Unlikely partners in green building

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News broke yesterday that the U.S. Green Building Council and the American Chemistry Council will be working together to improve LEED, the foremost green building certification system. That’s a partnership that personally matters a lot to me.

Creating buildings that have minimal environmental impacts – and that even seek to improve the health of those living and working inside – requires more than just inspired clients, designers and builders. Doing so also requires manufacturers that are committed to producing harm-free building materials.

But as you may recall, for too long the chemistry council had been working against LEED, believing that material transparency requirements in the recent LEED version 4 might result in fewer chemicals used in buildings. Last year, a group affiliated with the ACC – and supported by the U.S. Chamber of Commerce – proposed language that would effectively ban the use of LEED in federal buildings, unless certain chemical-related LEED provisions were removed.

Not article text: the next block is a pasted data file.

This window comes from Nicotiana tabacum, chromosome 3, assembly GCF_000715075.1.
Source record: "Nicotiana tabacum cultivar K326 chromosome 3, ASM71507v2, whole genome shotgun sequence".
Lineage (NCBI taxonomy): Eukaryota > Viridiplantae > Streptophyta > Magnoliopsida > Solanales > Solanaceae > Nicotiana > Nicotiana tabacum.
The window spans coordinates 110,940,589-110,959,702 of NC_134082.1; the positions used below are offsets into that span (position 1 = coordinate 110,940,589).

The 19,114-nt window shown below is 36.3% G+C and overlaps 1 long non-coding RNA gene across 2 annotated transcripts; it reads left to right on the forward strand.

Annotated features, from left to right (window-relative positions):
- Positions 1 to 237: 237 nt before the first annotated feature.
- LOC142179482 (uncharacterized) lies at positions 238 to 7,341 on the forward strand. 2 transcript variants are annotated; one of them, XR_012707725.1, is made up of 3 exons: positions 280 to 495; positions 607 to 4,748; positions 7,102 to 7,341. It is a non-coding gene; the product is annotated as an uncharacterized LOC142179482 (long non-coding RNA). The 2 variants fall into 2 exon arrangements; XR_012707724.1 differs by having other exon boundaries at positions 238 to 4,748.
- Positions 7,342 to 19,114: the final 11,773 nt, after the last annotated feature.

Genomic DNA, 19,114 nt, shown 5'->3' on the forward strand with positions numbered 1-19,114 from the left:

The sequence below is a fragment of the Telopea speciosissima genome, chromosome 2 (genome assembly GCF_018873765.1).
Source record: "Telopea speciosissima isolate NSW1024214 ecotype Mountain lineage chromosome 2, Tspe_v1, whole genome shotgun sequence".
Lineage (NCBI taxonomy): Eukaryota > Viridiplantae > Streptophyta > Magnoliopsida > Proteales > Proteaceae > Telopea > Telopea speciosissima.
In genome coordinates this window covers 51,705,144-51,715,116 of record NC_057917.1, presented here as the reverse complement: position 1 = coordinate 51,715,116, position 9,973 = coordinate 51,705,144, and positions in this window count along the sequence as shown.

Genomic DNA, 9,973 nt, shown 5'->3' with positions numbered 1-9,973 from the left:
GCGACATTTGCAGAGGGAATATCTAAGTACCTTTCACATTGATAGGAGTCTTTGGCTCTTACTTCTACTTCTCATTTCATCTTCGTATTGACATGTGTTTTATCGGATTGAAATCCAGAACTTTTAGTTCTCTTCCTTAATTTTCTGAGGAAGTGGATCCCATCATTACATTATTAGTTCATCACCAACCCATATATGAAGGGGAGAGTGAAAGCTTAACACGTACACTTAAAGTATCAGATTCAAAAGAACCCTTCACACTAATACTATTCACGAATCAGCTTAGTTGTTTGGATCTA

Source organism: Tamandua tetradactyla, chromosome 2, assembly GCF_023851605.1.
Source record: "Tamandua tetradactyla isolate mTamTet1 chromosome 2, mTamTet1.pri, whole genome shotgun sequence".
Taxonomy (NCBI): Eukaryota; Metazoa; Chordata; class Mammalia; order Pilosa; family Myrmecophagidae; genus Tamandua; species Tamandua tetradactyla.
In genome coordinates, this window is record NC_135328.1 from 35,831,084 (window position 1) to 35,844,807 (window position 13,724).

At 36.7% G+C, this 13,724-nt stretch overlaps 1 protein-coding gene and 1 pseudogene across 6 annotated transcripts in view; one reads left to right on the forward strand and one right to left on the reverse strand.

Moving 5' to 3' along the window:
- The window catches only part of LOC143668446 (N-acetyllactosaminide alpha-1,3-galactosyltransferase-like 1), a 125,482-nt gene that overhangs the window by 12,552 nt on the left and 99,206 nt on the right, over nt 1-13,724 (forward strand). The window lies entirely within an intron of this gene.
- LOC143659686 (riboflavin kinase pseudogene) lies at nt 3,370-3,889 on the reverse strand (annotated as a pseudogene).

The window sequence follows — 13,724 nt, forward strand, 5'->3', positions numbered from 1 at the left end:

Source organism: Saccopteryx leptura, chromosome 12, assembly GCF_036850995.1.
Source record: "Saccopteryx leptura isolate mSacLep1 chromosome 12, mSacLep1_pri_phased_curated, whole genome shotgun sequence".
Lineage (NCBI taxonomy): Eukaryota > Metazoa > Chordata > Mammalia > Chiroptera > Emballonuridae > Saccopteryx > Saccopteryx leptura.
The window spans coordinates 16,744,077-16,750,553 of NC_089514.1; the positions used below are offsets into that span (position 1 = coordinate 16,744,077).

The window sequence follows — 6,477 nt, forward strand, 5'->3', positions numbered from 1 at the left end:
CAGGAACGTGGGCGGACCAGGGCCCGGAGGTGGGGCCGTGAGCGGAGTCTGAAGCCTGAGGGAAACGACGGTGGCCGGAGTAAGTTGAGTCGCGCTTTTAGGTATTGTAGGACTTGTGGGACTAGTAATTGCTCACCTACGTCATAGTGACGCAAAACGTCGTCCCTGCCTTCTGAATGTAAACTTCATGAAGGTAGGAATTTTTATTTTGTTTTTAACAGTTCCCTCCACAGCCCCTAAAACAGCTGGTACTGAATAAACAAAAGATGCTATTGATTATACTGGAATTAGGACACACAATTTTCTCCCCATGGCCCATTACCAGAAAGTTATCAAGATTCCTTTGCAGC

What a difference a year makes. In this new partnership, LEED will benefit from the materials expertise of ACC and its member companies. We believe this has the potential to be transformational. And it’s much more than we hoped for last year, when Skanska publicly pulled out of the U.S. Chamber of Commerce to protest its support of the chemistry council’s activities.